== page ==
Didier Drogba's Champions League Final Goal Has Shaped Chelsea's Destiny

Will Tidey@willtideySenior Manager, GlobalJuly 11, 2012

MUNICH, GERMANY - MAY 19:  Didier Drogba of Chelsea celebrates after scoring his team’s first goal during UEFA Champions League Final between FC Bayern Muenchen and Chelsea at the Fussball Arena München on May 19, 2012 in Munich, Germany.  (Photo by Laurence Griffiths/Getty Images)
Laurence Griffiths/Getty Images

The Allianz Arena in Munich—May 19, 2012. Chelsea trail Bayern Munich 1-0, with two minutes remaining, and are staring down defeat in a Champions League final that has passed them by.

Bayern are heartbeats away from club football's biggest prize. Looking up at the massed ranks of partisan fans in their home stadium, the men in red shirts can glimpse the promised land. A first European title since 2001 looms large and Germany's superpower will once again rule the continent.

But this Chelsea vintage are nothing if not stubborn in the face of adversity. We've already seen them overturn a 3-1 deficit to Napoli in the quarterfinals and resist the irresistible force of Barcelona at Camp Nou in the semis. One way or another, blue has found a way.

Up steps Juan Mata to take a corner on the right. The Spaniard has been a low-key presence in the final and a faded force in the latter part of the season, but here offers a chance to make eternal amends. Chelsea players clutter the penalty area, jostling with Bayern defenders and writhing like fish in a net to find breathing space.

Mata's ball hits the near post and the run of Didier Drogba—Chelsea's warhorse striker, playing his last game for the club and desperate to fulfill a promise to his teammates that it would end in unlikely European triumph. Propelled by a flex of his shoulder and neck muscles, and with a whip of his ponytail, Drogba's forehead and the ball meet in a blur.

Bayern goalkeeper Manuel Neuer, despite his lightning reflexes, can barely throw his hands up before a white missile ripples the net and blue delirium takes hold. Chelsea are level at 1-1 and their Champions League hopes are reborn.

From there, the momentum is theirs. And while extra-time and a penalty shootout will come before their ultimate triumph, there can be no disputing Drogba's goal as the defining—and perhaps decisive—moment of the final.

To that end, Drogba's legacy as Chelsea's Champions League hero is assured. Moreover, it's a legacy that is beginning to look like a Sliding Doors moment in the club's history—one that may shape their successes to come and could well have averted a potential downturn with devastating consequences.

Consider what might have happened had Chelsea lost to Bayern. We know for sure they would have missed out on Champions League football next season and we can speculate with some justification that Roberto Di Matteo would not have been offered the two-year contract as their coach he held out for.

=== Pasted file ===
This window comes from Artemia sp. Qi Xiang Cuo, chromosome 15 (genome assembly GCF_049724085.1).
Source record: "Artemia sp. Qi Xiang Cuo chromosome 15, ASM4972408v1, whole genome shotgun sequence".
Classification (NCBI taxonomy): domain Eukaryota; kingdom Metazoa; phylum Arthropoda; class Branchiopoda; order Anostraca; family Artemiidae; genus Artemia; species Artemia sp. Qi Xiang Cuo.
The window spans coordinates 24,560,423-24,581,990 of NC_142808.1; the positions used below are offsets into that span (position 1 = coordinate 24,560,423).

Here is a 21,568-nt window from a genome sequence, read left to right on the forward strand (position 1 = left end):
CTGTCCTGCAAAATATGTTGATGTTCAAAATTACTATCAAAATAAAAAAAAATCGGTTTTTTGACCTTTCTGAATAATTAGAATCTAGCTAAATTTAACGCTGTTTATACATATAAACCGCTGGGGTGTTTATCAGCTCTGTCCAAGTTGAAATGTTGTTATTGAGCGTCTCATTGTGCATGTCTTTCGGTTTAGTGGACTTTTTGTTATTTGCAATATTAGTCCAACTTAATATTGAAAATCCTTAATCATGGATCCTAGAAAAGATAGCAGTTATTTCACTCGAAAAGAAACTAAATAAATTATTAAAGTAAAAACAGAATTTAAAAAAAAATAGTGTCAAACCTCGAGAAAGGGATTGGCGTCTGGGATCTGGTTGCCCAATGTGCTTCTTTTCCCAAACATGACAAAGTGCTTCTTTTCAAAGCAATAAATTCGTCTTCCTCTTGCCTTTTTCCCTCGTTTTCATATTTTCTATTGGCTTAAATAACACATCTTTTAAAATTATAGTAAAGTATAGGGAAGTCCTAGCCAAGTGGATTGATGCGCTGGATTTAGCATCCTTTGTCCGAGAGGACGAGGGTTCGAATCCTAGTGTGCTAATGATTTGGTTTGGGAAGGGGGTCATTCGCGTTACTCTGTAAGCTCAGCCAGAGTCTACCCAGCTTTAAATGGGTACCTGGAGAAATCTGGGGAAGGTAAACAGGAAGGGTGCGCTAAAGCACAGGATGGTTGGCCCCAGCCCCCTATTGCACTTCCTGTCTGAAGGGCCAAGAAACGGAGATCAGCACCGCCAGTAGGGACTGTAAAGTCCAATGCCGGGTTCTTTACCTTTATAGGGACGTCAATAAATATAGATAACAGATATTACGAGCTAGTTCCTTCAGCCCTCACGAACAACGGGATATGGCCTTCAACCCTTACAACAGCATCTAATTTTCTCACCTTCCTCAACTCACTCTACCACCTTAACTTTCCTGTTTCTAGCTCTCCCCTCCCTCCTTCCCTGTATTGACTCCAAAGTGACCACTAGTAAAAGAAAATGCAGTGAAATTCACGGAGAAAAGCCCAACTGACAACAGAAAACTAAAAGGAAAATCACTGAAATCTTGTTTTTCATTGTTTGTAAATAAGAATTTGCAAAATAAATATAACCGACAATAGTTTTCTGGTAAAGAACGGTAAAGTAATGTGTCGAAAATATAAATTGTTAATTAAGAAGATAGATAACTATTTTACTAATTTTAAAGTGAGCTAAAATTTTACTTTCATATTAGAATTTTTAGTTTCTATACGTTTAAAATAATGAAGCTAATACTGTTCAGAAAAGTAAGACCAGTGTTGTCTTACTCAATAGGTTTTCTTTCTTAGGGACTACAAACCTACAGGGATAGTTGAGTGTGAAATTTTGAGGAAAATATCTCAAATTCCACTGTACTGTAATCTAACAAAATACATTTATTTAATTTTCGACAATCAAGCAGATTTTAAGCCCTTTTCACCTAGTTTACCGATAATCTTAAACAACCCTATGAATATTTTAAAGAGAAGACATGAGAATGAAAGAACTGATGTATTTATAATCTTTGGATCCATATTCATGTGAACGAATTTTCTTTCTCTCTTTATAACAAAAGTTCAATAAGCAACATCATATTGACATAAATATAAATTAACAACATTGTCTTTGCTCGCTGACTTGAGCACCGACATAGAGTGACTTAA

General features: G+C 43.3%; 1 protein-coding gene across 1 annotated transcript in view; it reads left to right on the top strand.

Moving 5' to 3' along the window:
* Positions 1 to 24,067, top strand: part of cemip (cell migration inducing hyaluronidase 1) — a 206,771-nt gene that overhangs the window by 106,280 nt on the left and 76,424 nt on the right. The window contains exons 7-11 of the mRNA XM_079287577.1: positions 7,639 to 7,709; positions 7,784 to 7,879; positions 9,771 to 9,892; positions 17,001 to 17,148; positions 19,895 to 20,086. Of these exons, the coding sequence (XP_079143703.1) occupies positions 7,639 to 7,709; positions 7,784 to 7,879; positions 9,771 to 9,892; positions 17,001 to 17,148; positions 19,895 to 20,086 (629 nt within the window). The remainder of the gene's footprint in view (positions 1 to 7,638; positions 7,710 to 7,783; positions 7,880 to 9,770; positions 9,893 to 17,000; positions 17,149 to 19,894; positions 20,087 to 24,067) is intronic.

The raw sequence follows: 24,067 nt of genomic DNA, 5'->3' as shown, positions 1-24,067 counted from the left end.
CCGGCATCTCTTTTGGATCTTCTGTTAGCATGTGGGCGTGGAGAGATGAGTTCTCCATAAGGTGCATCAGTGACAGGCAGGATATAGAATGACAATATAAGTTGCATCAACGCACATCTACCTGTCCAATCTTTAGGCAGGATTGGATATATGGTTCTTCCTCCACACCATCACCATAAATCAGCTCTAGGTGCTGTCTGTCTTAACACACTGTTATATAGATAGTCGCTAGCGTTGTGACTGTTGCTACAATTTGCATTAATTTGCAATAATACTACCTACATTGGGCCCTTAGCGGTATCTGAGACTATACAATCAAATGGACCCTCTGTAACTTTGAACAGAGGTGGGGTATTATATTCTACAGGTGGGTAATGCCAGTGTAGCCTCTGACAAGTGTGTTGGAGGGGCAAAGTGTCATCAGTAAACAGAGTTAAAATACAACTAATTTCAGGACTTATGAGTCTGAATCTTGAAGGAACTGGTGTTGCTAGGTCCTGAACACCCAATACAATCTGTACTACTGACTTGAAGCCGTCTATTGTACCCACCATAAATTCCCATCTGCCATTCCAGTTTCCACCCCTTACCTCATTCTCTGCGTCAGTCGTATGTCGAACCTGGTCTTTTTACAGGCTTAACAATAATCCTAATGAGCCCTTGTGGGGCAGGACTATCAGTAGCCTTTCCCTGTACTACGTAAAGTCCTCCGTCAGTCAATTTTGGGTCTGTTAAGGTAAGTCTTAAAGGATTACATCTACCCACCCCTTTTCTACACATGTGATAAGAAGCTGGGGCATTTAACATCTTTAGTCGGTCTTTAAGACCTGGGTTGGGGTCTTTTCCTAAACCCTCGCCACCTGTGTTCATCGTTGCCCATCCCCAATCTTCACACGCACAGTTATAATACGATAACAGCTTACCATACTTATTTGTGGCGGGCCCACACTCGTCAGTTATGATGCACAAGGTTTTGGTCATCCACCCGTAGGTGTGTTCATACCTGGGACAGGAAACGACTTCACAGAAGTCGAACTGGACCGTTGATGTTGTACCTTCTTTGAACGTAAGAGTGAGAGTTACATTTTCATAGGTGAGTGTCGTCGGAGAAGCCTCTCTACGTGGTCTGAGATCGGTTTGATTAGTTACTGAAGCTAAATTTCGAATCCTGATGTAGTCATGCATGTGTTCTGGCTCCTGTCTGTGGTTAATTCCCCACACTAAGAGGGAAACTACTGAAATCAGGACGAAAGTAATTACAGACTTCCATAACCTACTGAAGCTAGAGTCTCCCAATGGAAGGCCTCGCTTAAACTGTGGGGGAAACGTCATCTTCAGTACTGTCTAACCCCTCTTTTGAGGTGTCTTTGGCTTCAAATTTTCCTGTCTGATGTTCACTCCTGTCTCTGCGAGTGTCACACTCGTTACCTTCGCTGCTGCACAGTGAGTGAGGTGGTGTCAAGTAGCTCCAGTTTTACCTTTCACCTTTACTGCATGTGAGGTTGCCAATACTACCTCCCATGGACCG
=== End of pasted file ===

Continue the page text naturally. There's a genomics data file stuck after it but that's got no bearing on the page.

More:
The combination of those things would have left the club in uncertain shape this summer. Di Matteo may well have quit and in so doing, left behind a squad that had thrived under his leadership, faced with adapting to yet another new regime. What's more, whoever Chelsea got to replace Di Matteo would have been blighted by the constant speculation they were simply guarding the sheep until Pep Guardiola returned to work.

Might Chelsea have lost some of its best players as a result? It's entirely possible, especially when you consider the reported struggles players like Ashley Cole, Frank Lampard and John Terry had adapting to the Andre Villa-Boas way of doing things.

Then there's the impact on Chelsea's buying power. For all Roman Abramovich's rubles, do we really think Eden Hazard would have signed for a club who wouldn't be playing in the Champions League? Or the Brazilian Oscar, who is reportedly destined to be the Blues' third big purchase of the summer?

Porto striker Hulk is another who may be on his way to Stamford Bridge, and it's clear that night in Munich has loomed large in his thinking. "Chelsea are the current European champions and would please any player and I'm no exception," Hulk said (Daily Mail). "I'd be happy if the transfer happened."

Can we also speculate that Abramovich himself was running short on patience? With UEFA's financial fairplay rules set to shackle his spending, could the Russian have decided another round of costly rebuilding—with no Champions League income to sustain it and all eyes on the balance sheet—was beyond him?

It's just speculation of course, but had the ripple effect of Champions League disappointment been Abramovich's departure, Chelsea would have some serious financial problems to address.

Thanks to Drogba's goal, that's not even a consideration. Abramovich shed tears over his team's Champions League victory and appears to be as invested in the club's future now as ever before. He saw a personal dream realized in Munich and—as with all rampantly successful businessman—now wants it repeated many times over.

Chelsea's signings this summer demonstrate his commitment, and appear to suggest the team may just be getting started. After all, if an aging Chelsea can win the Champions League, just think what a rejuvenated outfit bristling with world-class additions might be capable of.

Chelsea are in rude health and reaping every possible benefit from a night in May that saw fate fall on their side. While Drogba won't be along for the ride this time, the legacy of his goal in the Champions League final will have as much impact on their fortunes as anything else this coming season.

“It was ­written that we would win tonight and I want to dedicate the victory to all the managers and ­players we’ve had ­before," Drogba told reporters after that heady night in Munich (Mirror). "My goal changed the game. It’s fantastic. Amazing.”

It changed more than the game, Didier. It changed Chelsea's destiny.


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